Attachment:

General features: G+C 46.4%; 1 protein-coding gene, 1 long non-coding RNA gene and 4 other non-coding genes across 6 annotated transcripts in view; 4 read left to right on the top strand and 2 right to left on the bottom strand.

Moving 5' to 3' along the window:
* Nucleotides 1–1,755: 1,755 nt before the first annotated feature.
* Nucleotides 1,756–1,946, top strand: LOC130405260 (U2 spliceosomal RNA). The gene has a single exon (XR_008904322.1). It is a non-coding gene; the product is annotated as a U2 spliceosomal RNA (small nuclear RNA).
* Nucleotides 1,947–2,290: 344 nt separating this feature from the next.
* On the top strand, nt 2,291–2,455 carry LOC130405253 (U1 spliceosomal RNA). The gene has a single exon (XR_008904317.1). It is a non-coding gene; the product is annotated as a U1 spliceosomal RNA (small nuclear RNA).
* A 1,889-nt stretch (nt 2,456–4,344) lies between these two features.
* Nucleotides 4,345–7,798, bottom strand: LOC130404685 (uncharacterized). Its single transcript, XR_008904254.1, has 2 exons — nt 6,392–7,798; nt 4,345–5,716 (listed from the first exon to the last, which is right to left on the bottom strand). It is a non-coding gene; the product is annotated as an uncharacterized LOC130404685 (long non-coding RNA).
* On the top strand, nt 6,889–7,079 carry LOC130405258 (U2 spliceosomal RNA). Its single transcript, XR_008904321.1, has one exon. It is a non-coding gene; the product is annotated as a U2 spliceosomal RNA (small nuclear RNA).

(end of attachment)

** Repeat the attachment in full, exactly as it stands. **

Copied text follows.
General features: G+C 46.4%; 1 protein-coding gene, 1 long non-coding RNA gene and 4 other non-coding genes across 6 annotated transcripts in view; 4 read left to right on the top strand and 2 right to left on the bottom strand.

Moving 5' to 3' along the window:
* Nucleotides 1–1,755: 1,755 nt before the first annotated feature.
* Nucleotides 1,756–1,946, top strand: LOC130405260 (U2 spliceosomal RNA). The gene has a single exon (XR_008904322.1). It is a non-coding gene; the product is annotated as a U2 spliceosomal RNA (small nuclear RNA).
* Nucleotides 1,947–2,290: 344 nt separating this feature from the next.
* On the top strand, nt 2,291–2,455 carry LOC130405253 (U1 spliceosomal RNA). The gene has a single exon (XR_008904317.1). It is a non-coding gene; the product is annotated as a U1 spliceosomal RNA (small nuclear RNA).
* A 1,889-nt stretch (nt 2,456–4,344) lies between these two features.
* Nucleotides 4,345–7,798, bottom strand: LOC130404685 (uncharacterized). Its single transcript, XR_008904254.1, has 2 exons — nt 6,392–7,798; nt 4,345–5,716 (listed from the first exon to the last, which is right to left on the bottom strand). It is a non-coding gene; the product is annotated as an uncharacterized LOC130404685 (long non-coding RNA).
* On the top strand, nt 6,889–7,079 carry LOC130405258 (U2 spliceosomal RNA). Its single transcript, XR_008904321.1, has one exon. It is a non-coding gene; the product is annotated as a U2 spliceosomal RNA (small nuclear RNA).